New World subfamilies and genera
(click on generic names for information)


The world fauna consists of about 1500 species (Mizunuma and Nagai 1994) with more species found in Asia than in other areas. Keys to adults: Benesh 1946; Howden and Lawrence 1974; Ratcliffe 1991. Keys to larvae: Ritcher 1966. Catalogs of North American species: Benesh 1960; Blackwelder and Arnett 1974. Biology: Milne 1933; Hoffman 1937, Paulsen 2013.

Lucanids are usually associated with decaying wood and logs in coniferous and deciduous forest habitats. Adults of some species are attracted to lights at night and some feed at sap flows from fluxing trees. Adults of some of the smaller species have been observed feeding on flowers. The eggs are customarily laid in crevices in bark or logs, and the larvae feed on decaying wood and are not economically injurious. The larvae resemble those of Scarabaeidae, but in lucanids the anal opening is longitudinal or Y-shaped, whereas in scarabs it is usually transverse or occasionally Y-shaped. References: Ratcliffe 1991.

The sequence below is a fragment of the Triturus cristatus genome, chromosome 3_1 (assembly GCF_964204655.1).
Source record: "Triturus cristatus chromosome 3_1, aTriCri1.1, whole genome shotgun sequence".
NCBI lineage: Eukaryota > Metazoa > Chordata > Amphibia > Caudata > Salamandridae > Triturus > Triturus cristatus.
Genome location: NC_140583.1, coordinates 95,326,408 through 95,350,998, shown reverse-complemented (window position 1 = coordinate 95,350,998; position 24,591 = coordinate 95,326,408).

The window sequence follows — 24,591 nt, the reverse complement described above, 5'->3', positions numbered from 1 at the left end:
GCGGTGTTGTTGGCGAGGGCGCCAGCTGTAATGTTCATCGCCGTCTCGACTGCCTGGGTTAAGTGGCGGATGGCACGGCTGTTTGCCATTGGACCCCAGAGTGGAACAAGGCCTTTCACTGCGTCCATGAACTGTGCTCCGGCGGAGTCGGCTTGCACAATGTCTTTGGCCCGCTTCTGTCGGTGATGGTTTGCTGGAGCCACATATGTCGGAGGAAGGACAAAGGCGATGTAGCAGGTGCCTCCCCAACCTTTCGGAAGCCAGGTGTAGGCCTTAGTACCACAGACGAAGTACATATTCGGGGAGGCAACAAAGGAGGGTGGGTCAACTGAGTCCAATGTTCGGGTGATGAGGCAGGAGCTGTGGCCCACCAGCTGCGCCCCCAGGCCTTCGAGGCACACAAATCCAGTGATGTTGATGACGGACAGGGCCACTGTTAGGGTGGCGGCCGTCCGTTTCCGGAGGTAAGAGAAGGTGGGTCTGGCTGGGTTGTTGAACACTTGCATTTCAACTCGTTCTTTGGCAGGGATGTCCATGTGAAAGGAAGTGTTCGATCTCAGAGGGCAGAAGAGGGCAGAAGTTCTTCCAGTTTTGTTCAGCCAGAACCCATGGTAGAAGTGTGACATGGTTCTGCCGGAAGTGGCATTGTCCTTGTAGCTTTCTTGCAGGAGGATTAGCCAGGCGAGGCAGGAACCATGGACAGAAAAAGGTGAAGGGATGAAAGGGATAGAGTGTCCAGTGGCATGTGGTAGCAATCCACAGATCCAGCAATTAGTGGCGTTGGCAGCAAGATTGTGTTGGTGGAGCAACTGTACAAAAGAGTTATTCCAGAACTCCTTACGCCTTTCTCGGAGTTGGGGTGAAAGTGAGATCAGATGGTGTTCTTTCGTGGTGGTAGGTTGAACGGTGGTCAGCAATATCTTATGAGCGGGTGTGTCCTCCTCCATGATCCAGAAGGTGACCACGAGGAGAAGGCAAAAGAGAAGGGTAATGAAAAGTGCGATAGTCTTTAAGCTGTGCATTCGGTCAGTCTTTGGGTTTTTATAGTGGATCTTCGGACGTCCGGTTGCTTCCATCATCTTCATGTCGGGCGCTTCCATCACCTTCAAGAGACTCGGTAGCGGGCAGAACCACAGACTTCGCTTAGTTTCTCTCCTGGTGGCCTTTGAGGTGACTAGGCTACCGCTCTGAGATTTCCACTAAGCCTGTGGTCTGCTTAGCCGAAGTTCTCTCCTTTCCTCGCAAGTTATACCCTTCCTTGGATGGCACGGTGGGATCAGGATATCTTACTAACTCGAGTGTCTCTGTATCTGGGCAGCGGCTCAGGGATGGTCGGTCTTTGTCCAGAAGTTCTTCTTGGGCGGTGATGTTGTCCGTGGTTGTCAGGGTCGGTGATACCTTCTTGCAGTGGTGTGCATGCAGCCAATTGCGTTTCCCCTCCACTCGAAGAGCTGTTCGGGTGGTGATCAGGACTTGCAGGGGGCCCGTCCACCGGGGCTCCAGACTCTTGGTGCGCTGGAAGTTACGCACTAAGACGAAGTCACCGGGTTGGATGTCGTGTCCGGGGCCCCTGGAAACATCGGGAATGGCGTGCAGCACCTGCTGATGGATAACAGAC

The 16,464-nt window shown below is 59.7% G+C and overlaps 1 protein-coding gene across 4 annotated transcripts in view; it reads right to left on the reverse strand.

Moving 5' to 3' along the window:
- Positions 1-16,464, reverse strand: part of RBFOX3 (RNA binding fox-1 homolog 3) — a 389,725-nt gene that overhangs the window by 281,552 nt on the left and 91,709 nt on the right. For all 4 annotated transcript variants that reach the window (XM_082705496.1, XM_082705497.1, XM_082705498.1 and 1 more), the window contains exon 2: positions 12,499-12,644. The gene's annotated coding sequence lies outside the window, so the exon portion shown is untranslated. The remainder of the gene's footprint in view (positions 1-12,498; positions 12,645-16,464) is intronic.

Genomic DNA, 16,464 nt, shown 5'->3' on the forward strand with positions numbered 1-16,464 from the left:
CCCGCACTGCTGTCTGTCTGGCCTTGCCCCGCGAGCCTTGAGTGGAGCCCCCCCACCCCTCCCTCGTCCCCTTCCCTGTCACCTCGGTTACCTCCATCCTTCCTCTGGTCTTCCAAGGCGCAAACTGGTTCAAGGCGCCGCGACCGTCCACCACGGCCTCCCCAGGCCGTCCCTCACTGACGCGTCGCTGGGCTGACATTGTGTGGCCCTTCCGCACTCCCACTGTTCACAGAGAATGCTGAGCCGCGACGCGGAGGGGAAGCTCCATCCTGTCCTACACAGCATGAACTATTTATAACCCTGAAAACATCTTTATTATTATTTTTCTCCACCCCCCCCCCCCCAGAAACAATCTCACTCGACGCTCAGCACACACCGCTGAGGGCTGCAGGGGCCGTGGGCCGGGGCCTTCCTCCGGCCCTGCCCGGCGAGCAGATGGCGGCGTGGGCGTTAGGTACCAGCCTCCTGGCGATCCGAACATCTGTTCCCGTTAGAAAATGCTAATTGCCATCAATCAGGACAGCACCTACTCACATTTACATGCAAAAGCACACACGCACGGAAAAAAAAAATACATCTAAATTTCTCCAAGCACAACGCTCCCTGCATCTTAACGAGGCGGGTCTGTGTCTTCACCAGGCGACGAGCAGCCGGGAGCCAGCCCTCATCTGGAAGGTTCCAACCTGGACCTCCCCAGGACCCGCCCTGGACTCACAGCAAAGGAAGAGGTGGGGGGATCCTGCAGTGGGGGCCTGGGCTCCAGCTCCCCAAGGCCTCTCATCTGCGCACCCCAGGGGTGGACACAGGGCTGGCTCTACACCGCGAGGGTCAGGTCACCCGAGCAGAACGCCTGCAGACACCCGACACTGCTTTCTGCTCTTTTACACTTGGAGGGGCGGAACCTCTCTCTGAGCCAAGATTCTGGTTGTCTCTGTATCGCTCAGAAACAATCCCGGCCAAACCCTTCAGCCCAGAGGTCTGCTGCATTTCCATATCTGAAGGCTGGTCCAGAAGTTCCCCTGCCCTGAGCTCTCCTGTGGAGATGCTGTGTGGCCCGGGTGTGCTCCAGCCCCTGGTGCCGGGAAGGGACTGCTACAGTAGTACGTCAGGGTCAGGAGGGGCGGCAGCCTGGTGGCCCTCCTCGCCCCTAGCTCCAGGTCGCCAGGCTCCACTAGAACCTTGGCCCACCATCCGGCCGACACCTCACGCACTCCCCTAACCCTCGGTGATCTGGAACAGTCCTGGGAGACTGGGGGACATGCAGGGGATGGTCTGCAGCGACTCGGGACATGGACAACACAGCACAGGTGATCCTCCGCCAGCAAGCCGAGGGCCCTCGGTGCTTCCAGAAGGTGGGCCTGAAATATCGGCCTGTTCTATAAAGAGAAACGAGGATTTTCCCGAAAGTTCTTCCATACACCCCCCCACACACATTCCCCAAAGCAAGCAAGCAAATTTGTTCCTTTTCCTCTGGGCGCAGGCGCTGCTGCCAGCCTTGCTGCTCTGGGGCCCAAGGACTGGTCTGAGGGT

Form scarabaeiform (c-shaped, subcylindrical). Color creamy-white or yellowish (except at caudal end which may be darkened by accumulated feces). Cranium heavily sclerotized, lightly pigmented. Antennae 3-4 segmented, last segment greatly reduced in size. Ocelli absent (present in Platycerini, some Sclerostomini, and Ceratognathini). Frontoclypeal suture present. Labrum at apex rounded or weakly lobed. Epipharynx rounded or lobed, with symmetrical tormae. Maxilla with galea and lacinia distinctly separate; maxillary stridulatory teeth absent (present in Platycerus); maxillary palpus 4-segmented. Mandibles elongate, asymmetrical. Abdominal segments 3-7 with 2 annuli, each with 1 or more transverse rows of short setae. Spiracles cribriform. Anal opening Y-shaped or longitudinal, surrounded by 2 fleshy lobes. Legs 4-segmented. Stridulatory apparatus on meso- and metathoracic legs present; claws present. References: Ritcher 1966; Scholtz 1990.